Spiritual Affects Against a Secularist Grid: Rethinking Modernism and Islam/ic Art

Hassan Vawda reviews ‘Spiritual Affects Against a Secularist Grid: Rethinking Modernism and Islam/ic Art’, which reflected on the space between ‘Islam’ and ‘Art’ across the twentieth and twenty-first centuries. Vawda is a doctoral researcher at Tate whose research grapples with the in-betweens of religion, secularism and Islam. Taking place on 10 and 11 February 2023, the seminar was held in the SubTropen Conference Room at Tropenmuseum, with the second day’s conversation at the Eye Filmmuseum, both in Amsterdam. The event was organised by Hyundai Tate Research Centre: Transnational and the Research Center for Material Culture, Leiden.

In the SubTropen Room, a chapel in one of Europe’s cathedrals of colonial ethnography, Amsterdam’s Tropenmuseum, artists, curators, art historians and social historians gathered to share perspectives on the relationships between abstraction, secularism and spirituality in Islam/ic art and museology. Hosted at the Tropenmuseum and convened in collaboration with curators at Tate Modern, the conference took its title from Wendy M.K. Shaw’s 2022 text, in which she traces the articulation of geometric meaning in Islamic discourses and visual practices.1 Investigating the tensions between secular and spiritual communication by questioning how geometry is interpreted across different contexts, Shaw offers alternative pathways of thinking through and experiencing art. This is an idea that Rasheed Araeen has also brought forward in his recent musings published as ‘Islam & Modernism’.2 Each proposes a decentring from formalist discourses of modernism by engaging histories of abstraction through both the realms of art history and the visual and intellectual genealogies of Islam. For example, in his text 'From the Cube of Ka’ba to Cubism’, Araeen pulls abstraction away from the black square of modern art to the devotional cube of the Holy Ka’aba in Makkah.

Left to right: Nur Sobers Khan, Alex Dika Seggerman and Nabila Abdel Nabi, as part of Spiritual Affects againt a Secularist Grid: Rethinking Modernism and Islam/ic Art at Tropenmuseum, 10 February 2023.

© Pascal Giese

The issue of geographical and chronological categorisations echoed across speakers and discussions. In most museum departments of Islamic art, the geographical and chronological are often still conflated. The ‘secular grid’ referenced in the seminar’s title started becoming visible through these lines. Mirjam Shatanawi spoke about the geographical boundaries in categorisations of Islam in museums, demonstrated through the erasure of Indonesia, the state with the largest population of Muslims in the world today, in everything from museum displays to record keeping. Alex Dika Seggerman, in linking modernism and Islam within art history, contested the dominant form of ‘Islamic Art’ displays in major museums. Foregrounding the omission of any meaningful place for post-twentieth-century art of Islam in them, her paper explored this through the work of Egyptian painter Abdel Hadi El Gazzar (1925-1966), whose work, according to Seggerman, holds relevance across the fields of modernism and Islam, yet is still afforded little space within the analytical frameworks of the field of Islamic Art today.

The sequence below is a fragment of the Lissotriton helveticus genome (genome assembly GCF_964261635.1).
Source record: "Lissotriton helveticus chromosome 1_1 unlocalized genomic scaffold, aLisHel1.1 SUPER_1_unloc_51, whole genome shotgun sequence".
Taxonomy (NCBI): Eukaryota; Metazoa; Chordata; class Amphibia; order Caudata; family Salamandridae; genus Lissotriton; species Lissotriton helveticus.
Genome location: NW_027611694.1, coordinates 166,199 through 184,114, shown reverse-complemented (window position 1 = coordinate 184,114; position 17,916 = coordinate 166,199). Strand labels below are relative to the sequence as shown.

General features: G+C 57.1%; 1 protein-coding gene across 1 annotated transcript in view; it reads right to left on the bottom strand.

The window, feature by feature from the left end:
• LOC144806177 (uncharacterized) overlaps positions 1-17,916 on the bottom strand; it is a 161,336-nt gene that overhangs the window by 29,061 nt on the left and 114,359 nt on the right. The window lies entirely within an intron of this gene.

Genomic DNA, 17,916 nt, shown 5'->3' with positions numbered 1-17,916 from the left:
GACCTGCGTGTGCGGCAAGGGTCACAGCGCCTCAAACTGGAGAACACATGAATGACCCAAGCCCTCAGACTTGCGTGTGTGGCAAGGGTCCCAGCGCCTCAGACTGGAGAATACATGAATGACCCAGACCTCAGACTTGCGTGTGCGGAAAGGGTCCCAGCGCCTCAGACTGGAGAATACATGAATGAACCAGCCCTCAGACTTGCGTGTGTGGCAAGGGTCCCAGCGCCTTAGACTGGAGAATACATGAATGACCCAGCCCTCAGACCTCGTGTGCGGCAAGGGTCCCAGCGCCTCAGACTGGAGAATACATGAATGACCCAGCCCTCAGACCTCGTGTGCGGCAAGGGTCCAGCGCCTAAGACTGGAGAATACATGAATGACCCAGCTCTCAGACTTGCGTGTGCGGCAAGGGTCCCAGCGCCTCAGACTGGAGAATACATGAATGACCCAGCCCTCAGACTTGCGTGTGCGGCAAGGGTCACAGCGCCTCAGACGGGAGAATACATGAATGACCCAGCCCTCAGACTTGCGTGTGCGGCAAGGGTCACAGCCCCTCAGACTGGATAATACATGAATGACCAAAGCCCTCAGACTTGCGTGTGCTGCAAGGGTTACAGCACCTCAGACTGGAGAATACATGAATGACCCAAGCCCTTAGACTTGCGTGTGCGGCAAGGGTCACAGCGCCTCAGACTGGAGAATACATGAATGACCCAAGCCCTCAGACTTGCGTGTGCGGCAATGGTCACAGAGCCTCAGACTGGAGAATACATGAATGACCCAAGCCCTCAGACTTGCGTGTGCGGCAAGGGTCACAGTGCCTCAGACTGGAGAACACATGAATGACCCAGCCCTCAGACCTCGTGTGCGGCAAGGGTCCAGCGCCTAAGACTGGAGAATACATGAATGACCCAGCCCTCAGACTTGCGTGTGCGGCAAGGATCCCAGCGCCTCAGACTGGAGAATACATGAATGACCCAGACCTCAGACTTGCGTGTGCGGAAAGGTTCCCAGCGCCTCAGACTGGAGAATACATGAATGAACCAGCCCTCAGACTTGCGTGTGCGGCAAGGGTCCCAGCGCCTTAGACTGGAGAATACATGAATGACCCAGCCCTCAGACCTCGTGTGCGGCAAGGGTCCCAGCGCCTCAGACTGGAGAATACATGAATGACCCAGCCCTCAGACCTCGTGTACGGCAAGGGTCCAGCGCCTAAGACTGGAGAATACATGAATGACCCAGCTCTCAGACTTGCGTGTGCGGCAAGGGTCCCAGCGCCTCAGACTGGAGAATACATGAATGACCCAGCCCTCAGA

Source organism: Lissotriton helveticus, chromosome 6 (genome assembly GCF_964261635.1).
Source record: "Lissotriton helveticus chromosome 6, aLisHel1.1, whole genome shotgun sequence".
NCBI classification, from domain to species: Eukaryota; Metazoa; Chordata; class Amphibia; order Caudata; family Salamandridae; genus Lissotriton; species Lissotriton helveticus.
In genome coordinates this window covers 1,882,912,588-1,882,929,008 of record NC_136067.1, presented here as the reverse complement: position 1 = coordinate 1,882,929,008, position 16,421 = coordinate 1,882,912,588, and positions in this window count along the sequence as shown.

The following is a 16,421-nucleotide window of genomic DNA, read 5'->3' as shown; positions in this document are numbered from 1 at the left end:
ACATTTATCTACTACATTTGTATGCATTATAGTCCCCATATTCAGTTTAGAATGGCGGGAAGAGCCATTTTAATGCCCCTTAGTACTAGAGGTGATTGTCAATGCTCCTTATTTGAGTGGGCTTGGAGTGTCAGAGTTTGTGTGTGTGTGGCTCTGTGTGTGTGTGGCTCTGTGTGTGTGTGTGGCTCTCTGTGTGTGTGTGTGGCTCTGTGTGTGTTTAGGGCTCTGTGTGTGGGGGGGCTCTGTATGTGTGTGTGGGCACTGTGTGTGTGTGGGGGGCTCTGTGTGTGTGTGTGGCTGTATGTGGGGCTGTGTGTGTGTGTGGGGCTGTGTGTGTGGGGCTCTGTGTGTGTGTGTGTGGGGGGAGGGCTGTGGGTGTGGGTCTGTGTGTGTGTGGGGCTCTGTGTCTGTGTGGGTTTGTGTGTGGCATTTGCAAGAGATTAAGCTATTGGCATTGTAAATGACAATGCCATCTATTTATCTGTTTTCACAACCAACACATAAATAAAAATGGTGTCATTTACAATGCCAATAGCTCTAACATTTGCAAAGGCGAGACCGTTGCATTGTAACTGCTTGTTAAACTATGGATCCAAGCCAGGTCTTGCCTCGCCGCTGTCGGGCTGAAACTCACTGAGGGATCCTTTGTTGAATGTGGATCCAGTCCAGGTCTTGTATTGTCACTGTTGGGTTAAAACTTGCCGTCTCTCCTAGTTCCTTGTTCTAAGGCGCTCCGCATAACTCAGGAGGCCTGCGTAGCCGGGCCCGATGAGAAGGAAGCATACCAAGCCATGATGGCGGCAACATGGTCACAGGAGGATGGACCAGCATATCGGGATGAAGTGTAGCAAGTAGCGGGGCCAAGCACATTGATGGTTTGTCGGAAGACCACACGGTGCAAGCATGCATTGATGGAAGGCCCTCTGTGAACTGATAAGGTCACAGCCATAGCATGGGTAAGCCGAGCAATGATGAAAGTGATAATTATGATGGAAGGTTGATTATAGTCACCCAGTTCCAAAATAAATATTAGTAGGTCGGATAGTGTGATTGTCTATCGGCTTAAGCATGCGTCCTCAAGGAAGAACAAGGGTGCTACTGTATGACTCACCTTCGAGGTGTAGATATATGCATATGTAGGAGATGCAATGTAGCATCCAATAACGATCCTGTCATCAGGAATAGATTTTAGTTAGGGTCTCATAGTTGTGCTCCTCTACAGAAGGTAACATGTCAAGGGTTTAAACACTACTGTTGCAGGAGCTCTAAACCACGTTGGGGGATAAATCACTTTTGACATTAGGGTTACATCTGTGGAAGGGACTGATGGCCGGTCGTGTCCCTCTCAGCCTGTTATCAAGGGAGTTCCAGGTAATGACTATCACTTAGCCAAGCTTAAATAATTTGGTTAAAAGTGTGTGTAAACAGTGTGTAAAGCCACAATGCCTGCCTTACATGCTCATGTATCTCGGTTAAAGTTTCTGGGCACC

Perhaps ‘Islamic Art’ is an art historical and museological field trapped in the lines that shape the secular grid; the grid of colonially drawn national borders and the monster of time to decide what needs civility. On the second day, the event continued with Saodat Ismailova in conversation alongside 18,000 Worlds, a major retrospective of her work at the Eye Filmmuseum. What was my name? 2020 is an artwork of neon Arabic script, in Uzbek language and partially veiled in horsehair. It is a question that is enough to short-circuit any Islamic Art museum display and shock it out of its geographical or chronological comfort zone. It also speaks to the more radical call that started this seminar off, discussed further below. Ismailova’s artwork tests the limits of exhibition display. Can an art gallery or museum hold space for faith in ways that give respect, resonance and truth too?

Leeza Ahmady opened the seminar with a lament of art ecosystems’ quietening of religion, belief and spirituality. Speaking from her perspective as a curator and Director of Programs at the Foundation for Spirituality and the Arts, she speculated on what a ‘missing language’ might be like: ‘a lexicon that speaks to cultural institutions in a way where spirits can roam’. She speculated that this lexicon be pitched at two levels. Firstly, a functional address to how policies, practice and institutional cultures can begin to speak with nuance about religion as a practiced experience. Secondly, a challenge to the conceptual and creative boundaries of what a safe space for secularisation can inhibit.

This devotional boundary was the next schism between the ‘spiritual affect’ and the ‘secular grid’ that was drawn upon in the seminar. Nur Sobers-Khan’s paper zoomed in on sets of devotional manuscripts held in collections, from liturgical materials from Ottoman courtly contexts to nineteenth-century South Asian talismanic lithographs. She presented these manuscripts as ‘shared technologies of devotion’, exploring the ways they were used for prayer, ritual and unruly belief that do not fit into the neat cartographies of how Islamic Art and visual cultures are held in the ‘secular grid’. The subject echoed the seminar’s opening remarks invoking Wendy Shaw’s proposition to learn from materials in this context, rather than learning about them. The manuscripts referenced by Sobers-Khan are held in archives of preservation but warped in the process – preserved as memories of colonial order, on the fringes of the purview of ‘Islamic Art’, their existence as ‘shared technologies’ broken up by the confidence of museums and colonial institutions in their own ordering systems.